Ubuntu – How to remove old kernels from the terminal


I have been going through various questions about how to clean up old Linux kernels. They all seem to have different answers and they are old, so someone is bound to say the question is too old and start a new post, so here it is:

I want to do all the following:

  1. Remove old Linux kernels manually in terminal.
  2. Remove all configuration files
  3. Remove all header files
  4. Remove unnecessary inodes?
  5. Explain why dpkg -l | grep linux-image does not return the same results as what I see in my grub2 listing during boot
  6. Explain rc vs ii in the dpkg -l | grep linux-image listing
  7. Explain the discrepancy between entries in /usr/src directory (or wherever these files are found in other Ubuntu versions) and the above two methods of determining excess kernel versions.
  8. What are the ramifications of a complete cleanup of older kernels. Do I need to worry about dependencies? How do I know if any apps on my computer are dependent on the configurations files of older kernels.

What I don't want:

  • Links to other answers that you have not personally tested or do not address ALL the issues involved in a complete cleanup.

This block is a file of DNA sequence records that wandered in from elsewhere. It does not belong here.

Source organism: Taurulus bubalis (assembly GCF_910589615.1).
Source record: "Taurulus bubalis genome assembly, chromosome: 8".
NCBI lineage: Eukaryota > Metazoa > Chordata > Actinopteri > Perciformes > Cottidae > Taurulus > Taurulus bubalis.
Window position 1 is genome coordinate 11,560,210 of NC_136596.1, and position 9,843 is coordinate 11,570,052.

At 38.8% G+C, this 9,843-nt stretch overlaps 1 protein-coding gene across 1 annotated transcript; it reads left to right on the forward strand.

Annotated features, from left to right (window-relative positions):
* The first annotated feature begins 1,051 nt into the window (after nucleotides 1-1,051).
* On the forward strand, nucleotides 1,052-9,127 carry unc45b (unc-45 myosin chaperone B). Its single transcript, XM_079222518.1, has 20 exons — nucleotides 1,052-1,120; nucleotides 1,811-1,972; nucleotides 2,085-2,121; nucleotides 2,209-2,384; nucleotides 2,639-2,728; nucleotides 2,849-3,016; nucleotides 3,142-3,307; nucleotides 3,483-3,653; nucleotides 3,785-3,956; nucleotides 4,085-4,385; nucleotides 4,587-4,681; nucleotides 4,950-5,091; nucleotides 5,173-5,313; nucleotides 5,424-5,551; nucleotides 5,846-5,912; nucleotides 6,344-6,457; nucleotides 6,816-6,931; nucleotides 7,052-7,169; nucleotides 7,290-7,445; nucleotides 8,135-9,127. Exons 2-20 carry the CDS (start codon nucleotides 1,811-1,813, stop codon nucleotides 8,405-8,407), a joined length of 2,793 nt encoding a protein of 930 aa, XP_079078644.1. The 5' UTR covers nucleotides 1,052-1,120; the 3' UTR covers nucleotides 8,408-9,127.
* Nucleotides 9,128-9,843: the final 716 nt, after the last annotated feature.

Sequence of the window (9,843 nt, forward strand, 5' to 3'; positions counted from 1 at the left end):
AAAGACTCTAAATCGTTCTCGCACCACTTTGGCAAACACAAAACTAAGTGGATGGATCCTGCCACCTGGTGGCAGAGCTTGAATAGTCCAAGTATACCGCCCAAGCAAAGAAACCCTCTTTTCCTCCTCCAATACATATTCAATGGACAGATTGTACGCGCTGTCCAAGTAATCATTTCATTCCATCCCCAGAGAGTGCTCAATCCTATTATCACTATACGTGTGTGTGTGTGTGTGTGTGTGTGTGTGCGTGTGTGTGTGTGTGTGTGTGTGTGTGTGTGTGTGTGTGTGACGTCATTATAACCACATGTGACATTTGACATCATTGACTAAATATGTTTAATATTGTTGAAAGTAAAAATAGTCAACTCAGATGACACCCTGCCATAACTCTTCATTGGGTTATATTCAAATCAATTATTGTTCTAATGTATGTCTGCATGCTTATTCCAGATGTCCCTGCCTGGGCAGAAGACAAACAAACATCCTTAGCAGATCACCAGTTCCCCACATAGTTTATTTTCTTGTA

• Any answer you have not personally tested.
  • Scripts that attempt to automatically clean everything at once. I just want to do this manually until I fully understand everything that is going on.

Let's please get a comprehensive solution to the kernel buildup problem. I am currently playing with an older version of Ubuntu (10.04) before I upgrade, but I have had the same problem with Ubuntu 12.04. If the solution is different for different versions, please state the version you used to test your solution.

What works:

uname -r

This correctly returns the kernel version I am currently using.

Things that don't work:

sudo apt-get autoremove
sudo apt-get clean
sudo apt-get autoremove linux-image-x.x.xx-xx-generic

What I thought should work, but did not:

sudo apt-get purge linux-image-x.x.xx-xx-generic

This worked to diminish the list generated by dpkg -l | grep linux-image:

sudo dpkg --purge linux-image-x.x.xx-xx-generic

Also here is a head start on the rc/ii issue:

ii means 'It should be installed and it is installed' whereas
rc means 'It's removed/uninstalled but it's configuration files are still there'.

I think this addresses the issue between the discrepancy between the terminal listing and the grub2 menu at bootup. As I recall, the ii listings match the grub2 listing. The question here is how did the ii entries get there in the first place?

Best Answer

The accumulation of old kernels until /boot is full, thereby breaking apt, is a bug: LP #1357093, with a fix implemented in all flavors of Ubuntu 16.04 and newer.

Most users who notice this problem installed 'whole-disk encryption', which creates a tiny unencrypted /boot partition. Since it's tiny, the partition fills quickly, and these users notice the problem much sooner than others.

When a new kernel is installed, the /etc/kernel/postinst.d/apt-auto-removal script marks older kernels as eligible for autoremoval...but doesn't run autoremove. The lack of autoremove was originally intended to allow a human to review the list of removed packages.